“Oh, no, not another goddamn zombie movie,” you’re probably muttering. But this isn’t just any zombie movie. It’s World War Z, based on a 2006 novel by Max Brooks that’s anything but back-to-the-old-grindhouse.
In his book, Brooks begins with the zombie-cannibal-plague conceit devised in Night of the Living Dead by George A. Romero (whom Brooks lauds in his acknowledgements) and goes on to trace its evolution from multiple distinct vantages: a series of interviews with survivors, each touching on a different mode of coping with life on a ghoul-ridden planet. Like so much good sci-fi, World War Z is a funhouse extrapolation from the world we know: Brooks’s zombie onslaught throws existing international tensions (especially in the Middle East) into bloody relief. I’d guessed it would be a monstrous challenge to adapt — that getting so many perspectives onscreen while creating a multiplex-friendly narrative arc would entail sacrifices. What I couldn’t have guessed was that among those sacrifices would be the whole fucking novel.
It’s just another goddamn zombie movie.
True, for the first twenty minutes and change, it’s an amazing one. The opening sequence is better than anything director Marc Forster has ever done: a Philadelphia traffic jam that goes from ho-hum to hellacious in the course of a family’s game of 20 Questions. One minute, ex–United Nations investigator Gerry Lane (Brad Pitt), his wife, Karen (Mireille Enos), and their two young daughters are goofing around; the next, there are explosions and crashes and people tearing other people apart. It’s the Saving Private Ryan version of Romero’s “They’re coming to get you, Barbara.” The zombies are lethal blurs, but you feel their bite: The sequence is cut and scored — howls, the crunch of metal and bone, the peculiar jawbone death rattle of the undead — like nothing I’ve seen. Forster’s movies (Monster’s Ball, Quantum of Solace, The Kite Runner) are usually choppy and rhythmless, but his regular editor Matt Chesse is joined here by Roger Barton, who worked dark magic on those wolf attacks in The Grey. This single sequence does the work of hundreds of others. It’s such a primal violation that you can believe every city on Earth could have fallen as fast.
Almost as fast is how quickly World War Z becomes World War ZZZZZZ. There is but one protagonist and he’s a dullard. Under normal circumstances, you would be forgiven for thinking that Pitt appropriated the property (à la Tom Cruise) for his own megalomaniacal ends, but the actor has appeared in enough ensemble pictures (and worked with enough dreamy auteurs like Terrence Malick) to dispel the idea that his vanity pushed out other considerations. My hunch is that Pitt and his team tried it Brooks’s way and couldn’t make it work, and so went back — with tons of money having already been spent — to what they knew: One hero, one arc, one overriding motivation. Gerry’s sole aim is to protect his wife and kids. This is what drives him and his family to his old U.N. employer, Thierry (Fana Mokoena), who gives them refuge on a convoy in the middle of the ocean, and on his own to Africa and the Middle East — because if he doesn’t lead the search for the pandemic’s Patient Zero, his girls will have to go to a landlocked refugee compound with the rest of us mortals. For a star like Pitt, there could be no prospect more nightmarish than having his family not being treated as if they’re special.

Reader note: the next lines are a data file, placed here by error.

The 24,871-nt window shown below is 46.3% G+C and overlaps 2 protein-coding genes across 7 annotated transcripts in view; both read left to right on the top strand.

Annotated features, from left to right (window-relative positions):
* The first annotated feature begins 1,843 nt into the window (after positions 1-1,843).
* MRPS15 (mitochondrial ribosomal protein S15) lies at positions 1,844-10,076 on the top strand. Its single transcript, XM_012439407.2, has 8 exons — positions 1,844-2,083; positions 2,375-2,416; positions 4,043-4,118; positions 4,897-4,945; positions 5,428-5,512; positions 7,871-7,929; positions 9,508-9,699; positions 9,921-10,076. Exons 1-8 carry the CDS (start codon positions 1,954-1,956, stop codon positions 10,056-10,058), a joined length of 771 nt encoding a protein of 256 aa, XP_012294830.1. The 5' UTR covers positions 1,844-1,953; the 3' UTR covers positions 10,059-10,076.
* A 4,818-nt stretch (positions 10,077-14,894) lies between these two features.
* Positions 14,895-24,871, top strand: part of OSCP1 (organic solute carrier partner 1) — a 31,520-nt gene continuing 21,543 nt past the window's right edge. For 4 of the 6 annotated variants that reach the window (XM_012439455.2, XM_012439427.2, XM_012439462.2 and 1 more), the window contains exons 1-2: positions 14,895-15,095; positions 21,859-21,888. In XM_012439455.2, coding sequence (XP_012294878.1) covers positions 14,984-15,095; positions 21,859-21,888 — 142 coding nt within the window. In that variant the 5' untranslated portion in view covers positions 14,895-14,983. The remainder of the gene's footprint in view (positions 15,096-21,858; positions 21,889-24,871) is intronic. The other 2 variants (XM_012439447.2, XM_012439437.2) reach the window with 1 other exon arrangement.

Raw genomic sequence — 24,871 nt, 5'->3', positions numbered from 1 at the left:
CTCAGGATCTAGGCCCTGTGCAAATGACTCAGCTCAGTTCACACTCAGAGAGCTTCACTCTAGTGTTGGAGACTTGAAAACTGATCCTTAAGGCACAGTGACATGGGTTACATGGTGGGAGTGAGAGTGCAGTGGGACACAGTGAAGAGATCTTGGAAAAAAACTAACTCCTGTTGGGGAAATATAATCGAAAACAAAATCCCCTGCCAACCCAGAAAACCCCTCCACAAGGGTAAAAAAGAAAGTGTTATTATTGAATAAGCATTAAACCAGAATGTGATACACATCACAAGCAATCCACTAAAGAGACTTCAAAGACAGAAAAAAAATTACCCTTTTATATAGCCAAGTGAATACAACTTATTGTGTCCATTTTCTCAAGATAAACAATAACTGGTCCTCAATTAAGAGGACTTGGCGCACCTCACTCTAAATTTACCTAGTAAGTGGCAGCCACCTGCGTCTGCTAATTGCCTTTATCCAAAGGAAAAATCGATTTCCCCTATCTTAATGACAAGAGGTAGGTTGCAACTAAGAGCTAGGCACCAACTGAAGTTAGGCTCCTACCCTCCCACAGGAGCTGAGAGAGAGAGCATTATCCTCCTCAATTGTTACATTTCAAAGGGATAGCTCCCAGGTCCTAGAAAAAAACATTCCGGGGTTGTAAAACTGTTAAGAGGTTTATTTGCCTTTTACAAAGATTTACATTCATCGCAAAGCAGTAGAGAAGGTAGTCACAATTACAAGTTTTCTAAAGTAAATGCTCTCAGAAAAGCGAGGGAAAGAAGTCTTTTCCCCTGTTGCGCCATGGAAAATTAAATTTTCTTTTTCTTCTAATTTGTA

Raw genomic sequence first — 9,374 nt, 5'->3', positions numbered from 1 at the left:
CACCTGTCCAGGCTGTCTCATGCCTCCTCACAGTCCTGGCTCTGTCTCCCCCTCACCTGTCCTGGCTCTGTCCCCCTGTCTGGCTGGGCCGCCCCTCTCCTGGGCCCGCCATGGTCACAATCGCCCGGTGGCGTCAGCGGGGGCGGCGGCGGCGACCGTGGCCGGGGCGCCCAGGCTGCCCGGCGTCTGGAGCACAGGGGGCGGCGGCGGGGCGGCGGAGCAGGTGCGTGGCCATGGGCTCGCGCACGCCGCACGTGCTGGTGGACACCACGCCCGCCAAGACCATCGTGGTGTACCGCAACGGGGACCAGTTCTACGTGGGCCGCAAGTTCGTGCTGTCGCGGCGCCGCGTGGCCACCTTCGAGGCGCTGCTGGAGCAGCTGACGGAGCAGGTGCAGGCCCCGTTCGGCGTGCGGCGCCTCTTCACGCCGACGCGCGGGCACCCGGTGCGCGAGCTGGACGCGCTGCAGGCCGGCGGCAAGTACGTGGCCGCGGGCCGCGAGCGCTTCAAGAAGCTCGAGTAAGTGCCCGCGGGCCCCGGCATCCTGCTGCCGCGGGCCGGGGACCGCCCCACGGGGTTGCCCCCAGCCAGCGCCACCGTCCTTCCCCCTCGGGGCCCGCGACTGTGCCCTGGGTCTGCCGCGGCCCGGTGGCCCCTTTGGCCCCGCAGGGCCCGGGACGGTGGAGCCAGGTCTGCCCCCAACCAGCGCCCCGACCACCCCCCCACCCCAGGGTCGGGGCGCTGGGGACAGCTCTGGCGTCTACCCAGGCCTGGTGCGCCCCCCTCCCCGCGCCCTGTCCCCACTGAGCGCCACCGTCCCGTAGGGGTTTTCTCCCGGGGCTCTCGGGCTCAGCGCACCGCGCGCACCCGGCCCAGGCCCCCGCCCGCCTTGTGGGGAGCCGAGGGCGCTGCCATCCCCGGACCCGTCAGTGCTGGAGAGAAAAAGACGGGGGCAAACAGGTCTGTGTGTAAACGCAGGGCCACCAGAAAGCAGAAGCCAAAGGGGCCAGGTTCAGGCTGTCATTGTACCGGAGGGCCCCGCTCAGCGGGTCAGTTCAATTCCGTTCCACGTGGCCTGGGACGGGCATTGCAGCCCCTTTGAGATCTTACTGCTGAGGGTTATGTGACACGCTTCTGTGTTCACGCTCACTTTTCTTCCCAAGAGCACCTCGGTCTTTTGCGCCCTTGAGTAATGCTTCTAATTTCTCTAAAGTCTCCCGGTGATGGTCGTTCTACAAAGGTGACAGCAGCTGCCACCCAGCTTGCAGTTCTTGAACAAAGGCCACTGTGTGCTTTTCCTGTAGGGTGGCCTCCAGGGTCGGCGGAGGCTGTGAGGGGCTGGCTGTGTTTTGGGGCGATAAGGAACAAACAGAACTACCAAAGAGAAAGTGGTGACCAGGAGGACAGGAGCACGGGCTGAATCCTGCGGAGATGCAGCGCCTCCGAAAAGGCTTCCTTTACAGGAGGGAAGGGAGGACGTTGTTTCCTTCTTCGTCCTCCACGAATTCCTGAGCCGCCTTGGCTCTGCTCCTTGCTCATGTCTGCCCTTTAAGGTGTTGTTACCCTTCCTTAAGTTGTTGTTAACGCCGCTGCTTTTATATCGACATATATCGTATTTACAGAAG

I had a sinking feeling when Gerry told Karen he was going to lead a team to Africa, and she registered wifely dismay that he would reup with the U.N.: “Don’t you remember what this job did to you?” It’s admirable that she would continue to think about how pressureful her husband’s job used to be and how much his daughters need a father who’s more emotionally available. But having just seen their city go up in flames and everyone they know on Earth either turned into a zombie cannibal or devoured by one, she might be expected to take the longer view. But big-budget disaster movies need to foreground the personal. So Gerry is in total synch with his wife. It was a stretch when the hero (Cruise, oddly enough) of Spielberg’s underrated War of the Worlds put reuniting his children with his wife ahead of everything else, but there at least the point was that he was just a guy. He wasn’t at the forefront of the war to save the planet (which of course would include his own family).
There are many, many actors in World War Z, but apart from Enos I have a hard time recalling them. (I registered David Morse, Matthew Fox, and Peter Capaldi because we’d bonded elsewhere.) Apparently none of the four credited screenwriters could come up with much besides Pitt going here and running from zombies and there and running from zombies and somewhere else and running from zombies. The final section in a medical compound — reportedly reshot at great cost — is tense and well-edited, and there are some terrifically creepy shots of individual zombies (a bug-eyed woman who looks like a walking shrunken head, a cawing-clucking-clacking former scientist who looks like Steve Buscemi with gangrene), but the premise for the sequence is as dumb as anything in a Grade Z slasher picture. You expect more invention at these prices.
For an actor with limited histrionic resources, Brad Pitt has taken a lot of chances in his career. Recently, he has been impressive in The Tree of Life, Moneyball, and Killing Me Softly. But without a character, he’s back to that soft, appraising, Robert Redford Jr. stare, his mouth half open as if he’s about to speak but plainly with nothing on his mind apart from, “This is what a movie star looks like without any lines.” The ghouls are having deeper thoughts.